My advice is to wear clothes that feel make you feel comfortable. And by that I don't mean wearing sweatpants or a moo-moo. lol! I mean comfortable as in you feel like yourself in them, and they're something you would wear at home when going out to a casual dinner with friends.
Jeans are great. I prefer them for evenings though when it is cooler. Usually, we trekked back to our hotel for a rest after a long day of sightseeing, and I changed to jeans and a nicer flowy top for dinner.
Almost all the hotels I stayed in throughout Europe had laundry service or could direct you to a local place that could wash laundry for you. Some hotels are more affordable than others though on this. For me, it was totally worth the Euros to have the laundry clean and to wait for me while I spent the time enjoying the sights.
I'm not a huge fan of the "travel" pants sold at stores like Eddie Bauer or REI. They are "swishy" sounding when you walk, and clingy when there's any kind of humidity. I actually really enjoyed a pair of linen pants even though they tended to wrinkle sometimes. They were flowy, comfortable and looked a little less awkward on me than the cargo style "travel" pants.
I'm not a person who normally wears dresses or shorts, and the pairs of those I did bring with me ended up getting shipped home about half way through our one-month trip through Europe. So definitely only bring things you would normally wear!
Pack clothing layers that you can add or remove based on the temperature. (Example: a cami or short sleeve top, plus longer sleeve top like a chambray and a waterproof jacket for the top layer.)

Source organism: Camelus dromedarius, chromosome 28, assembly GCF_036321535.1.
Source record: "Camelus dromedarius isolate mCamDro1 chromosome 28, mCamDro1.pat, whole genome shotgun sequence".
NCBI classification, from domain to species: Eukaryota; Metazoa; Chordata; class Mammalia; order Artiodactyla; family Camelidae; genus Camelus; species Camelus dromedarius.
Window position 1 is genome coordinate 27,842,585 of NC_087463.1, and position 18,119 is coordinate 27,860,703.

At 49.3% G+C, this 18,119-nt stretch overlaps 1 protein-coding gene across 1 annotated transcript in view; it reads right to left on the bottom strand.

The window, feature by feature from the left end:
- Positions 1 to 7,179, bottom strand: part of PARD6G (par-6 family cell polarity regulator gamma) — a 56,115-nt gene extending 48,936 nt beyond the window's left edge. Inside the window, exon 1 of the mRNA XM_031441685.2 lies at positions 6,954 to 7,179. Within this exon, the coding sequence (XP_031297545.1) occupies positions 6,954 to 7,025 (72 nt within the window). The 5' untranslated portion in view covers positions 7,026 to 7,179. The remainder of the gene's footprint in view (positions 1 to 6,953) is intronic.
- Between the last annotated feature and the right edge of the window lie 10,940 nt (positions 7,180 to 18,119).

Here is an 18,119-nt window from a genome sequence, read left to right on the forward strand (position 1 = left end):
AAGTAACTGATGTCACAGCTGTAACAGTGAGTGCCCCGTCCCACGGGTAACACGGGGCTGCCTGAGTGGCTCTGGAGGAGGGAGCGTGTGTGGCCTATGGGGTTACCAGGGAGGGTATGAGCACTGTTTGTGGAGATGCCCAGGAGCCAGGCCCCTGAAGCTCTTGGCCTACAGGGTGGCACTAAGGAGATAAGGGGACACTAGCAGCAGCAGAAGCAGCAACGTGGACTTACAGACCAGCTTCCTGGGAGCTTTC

A light pashmina, scarf or sarong is a great way to dress up any outfit or add an extra layer if you are cold.
Ultimately... pack lightweight clothes you enjoy wearing and that make you feel like "you". 2-3 pairs of pants, 3-4 shirts and the accessories to go with is plenty. Bring tennis shoes or at the very least, shoes you can walk 6 miles a day in! It is nice to have one pair of comfy and cute sandals to wear to dinner and let your feet have a break.
Remember: You can always buy some clothes in Europe if you find your wardrobe is lacking.
Merino wool is awesome for socks... I haven't found it a necessity for any other articles of clothing though.
Lastly, contrary to what you might read - absolutely no one in Europe cares what you're wearing. As long as your clothes are clean, fit you properly, and are suitably modest for your current location (i.e. churches) you will be just fine. You will be one of thousands of other travelers the locals see each day, and I'm sure they stopped paying attention to what their international visitors clothing long ago.
A smile and a friendly "hello" in the local language will get you more friends than any clothing ever could.